I can add now that I've taken around one hundred rolls of KAP photos using the T4 and it has held up remarkably well. The faster shutter speed helps, I think, as I seem to have relatively few blurred images - maybe 1 in 20 except when flying in low light. Film advance and rewind have worked flawlessly. Exposures are generally well balanced. The camera hardly has a scratch on it. My single complaint is that the lens tends to flare when the sun is near the frame and I've lost interesting images due to this. I've been thinking about a velcro and cardboard lens hood. Has anyone out there done such a thing for a point and shoot camera?

In September 1996 I finished KAP Rig No. 3 which is built around a Yashica T4 Super (see below). At that time I retired KAP Rig No. 1 and the original T4 it carried. Turns out I had borrowed the camera from wife Claudia and she wanted it back. After fine service it has now resumed the terrestrial life of a normal camera.

Philip Greenspun, of Travels with Samatha fame, provides a brief discussion of point-and-shoot cameras including the T4 at his MIT-based Web site.

Roy Latham has been using a T4 for kite aerial photography and posts example images on his web page.

Canon Rebel X and subsequent Rebels (33K jpg) - highly recommended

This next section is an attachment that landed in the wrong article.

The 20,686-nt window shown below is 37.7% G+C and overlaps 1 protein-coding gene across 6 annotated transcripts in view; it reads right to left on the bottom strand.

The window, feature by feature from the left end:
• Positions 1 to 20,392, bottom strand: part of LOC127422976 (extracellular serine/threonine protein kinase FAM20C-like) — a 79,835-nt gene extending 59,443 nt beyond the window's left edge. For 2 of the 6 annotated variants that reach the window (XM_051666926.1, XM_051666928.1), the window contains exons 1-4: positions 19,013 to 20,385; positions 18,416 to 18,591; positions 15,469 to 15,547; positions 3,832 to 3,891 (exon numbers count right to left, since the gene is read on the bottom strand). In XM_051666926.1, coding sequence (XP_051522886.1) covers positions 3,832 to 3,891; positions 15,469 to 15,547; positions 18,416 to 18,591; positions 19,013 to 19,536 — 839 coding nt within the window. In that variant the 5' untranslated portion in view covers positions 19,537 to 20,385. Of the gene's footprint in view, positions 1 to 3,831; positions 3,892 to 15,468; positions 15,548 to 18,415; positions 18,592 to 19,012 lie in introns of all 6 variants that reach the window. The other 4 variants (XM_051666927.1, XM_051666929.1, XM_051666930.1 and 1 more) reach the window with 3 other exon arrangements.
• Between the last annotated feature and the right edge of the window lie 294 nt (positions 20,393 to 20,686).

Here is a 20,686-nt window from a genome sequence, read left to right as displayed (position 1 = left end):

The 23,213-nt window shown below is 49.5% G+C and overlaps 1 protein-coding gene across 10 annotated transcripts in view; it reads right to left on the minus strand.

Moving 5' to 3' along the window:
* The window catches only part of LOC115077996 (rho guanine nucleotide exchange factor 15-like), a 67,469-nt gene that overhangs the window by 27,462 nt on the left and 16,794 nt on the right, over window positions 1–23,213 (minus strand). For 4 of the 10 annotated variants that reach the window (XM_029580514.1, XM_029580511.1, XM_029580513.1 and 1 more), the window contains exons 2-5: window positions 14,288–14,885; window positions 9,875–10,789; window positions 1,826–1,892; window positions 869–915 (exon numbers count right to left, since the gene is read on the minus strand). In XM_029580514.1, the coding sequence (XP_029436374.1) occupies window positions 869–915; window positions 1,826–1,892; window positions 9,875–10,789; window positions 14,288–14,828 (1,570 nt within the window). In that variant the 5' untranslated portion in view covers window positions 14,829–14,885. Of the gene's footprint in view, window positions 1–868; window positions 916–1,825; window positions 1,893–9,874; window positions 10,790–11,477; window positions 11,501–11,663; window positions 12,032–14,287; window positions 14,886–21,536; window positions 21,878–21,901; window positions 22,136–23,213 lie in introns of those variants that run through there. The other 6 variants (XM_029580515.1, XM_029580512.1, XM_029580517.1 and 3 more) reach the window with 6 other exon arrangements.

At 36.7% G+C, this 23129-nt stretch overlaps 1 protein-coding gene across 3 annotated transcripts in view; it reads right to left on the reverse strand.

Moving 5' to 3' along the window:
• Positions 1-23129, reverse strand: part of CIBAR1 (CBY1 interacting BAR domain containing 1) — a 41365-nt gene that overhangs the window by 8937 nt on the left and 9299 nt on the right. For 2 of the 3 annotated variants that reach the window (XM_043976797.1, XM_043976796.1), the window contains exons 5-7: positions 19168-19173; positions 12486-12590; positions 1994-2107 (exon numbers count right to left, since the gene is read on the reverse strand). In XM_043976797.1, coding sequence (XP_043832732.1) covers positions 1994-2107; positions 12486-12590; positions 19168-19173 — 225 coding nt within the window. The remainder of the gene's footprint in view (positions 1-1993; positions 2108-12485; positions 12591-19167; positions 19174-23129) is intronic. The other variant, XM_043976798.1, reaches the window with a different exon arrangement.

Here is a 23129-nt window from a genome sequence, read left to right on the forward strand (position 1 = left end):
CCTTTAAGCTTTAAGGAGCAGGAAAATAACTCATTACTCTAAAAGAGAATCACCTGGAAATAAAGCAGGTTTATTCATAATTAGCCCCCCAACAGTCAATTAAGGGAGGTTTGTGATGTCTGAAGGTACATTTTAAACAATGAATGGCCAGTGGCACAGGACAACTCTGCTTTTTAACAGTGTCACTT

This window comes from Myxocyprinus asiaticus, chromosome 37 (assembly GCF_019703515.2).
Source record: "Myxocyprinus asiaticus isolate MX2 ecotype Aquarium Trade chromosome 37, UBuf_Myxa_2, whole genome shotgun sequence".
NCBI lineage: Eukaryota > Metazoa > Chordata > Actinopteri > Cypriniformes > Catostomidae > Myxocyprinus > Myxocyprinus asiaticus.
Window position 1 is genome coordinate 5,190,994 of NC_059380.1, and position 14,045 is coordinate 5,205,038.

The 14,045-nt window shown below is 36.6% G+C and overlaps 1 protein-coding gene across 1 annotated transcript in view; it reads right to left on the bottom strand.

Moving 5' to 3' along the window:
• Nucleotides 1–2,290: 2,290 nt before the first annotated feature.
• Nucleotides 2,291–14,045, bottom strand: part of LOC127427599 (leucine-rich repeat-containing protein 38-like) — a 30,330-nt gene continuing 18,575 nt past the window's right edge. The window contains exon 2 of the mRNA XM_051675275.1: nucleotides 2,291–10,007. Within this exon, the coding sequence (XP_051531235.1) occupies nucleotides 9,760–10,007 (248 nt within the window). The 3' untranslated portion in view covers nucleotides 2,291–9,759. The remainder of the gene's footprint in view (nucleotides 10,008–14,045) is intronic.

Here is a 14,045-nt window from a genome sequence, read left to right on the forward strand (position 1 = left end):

During August of 1996 I built my KAP Rig No. 2 based on a Canon Rebel X single lens reflex. One might argue that the principal advantage of an SLR - composition through the picture-taking lens - is of little value in kite aerial photography. After all the photographer is usually dozens if not hundreds of yards from the camera at the time of exposure. My interest in the SLR was for a different reason and I can sum it up in one word: W I D E. I have been yearning to take photographs with a sharp, wide-angle lens and it seems the easiest route to this is an SLR. So I purchased a Rebel X (12 oz., the Rebel XS model has a superfluous flash), a Canon EF 24-mm f-2.8 lens with lenshood (9.5 oz., shown), and a Canon EF 50-mm f1.8 lens (6.75 oz.) from B&H in New York. I've since added the super-wide Canon EF 15-mm f-2.8 fisheye lens with integral lenshood (12.5 oz.) purchased used from a stock photographer in Santa Barbara.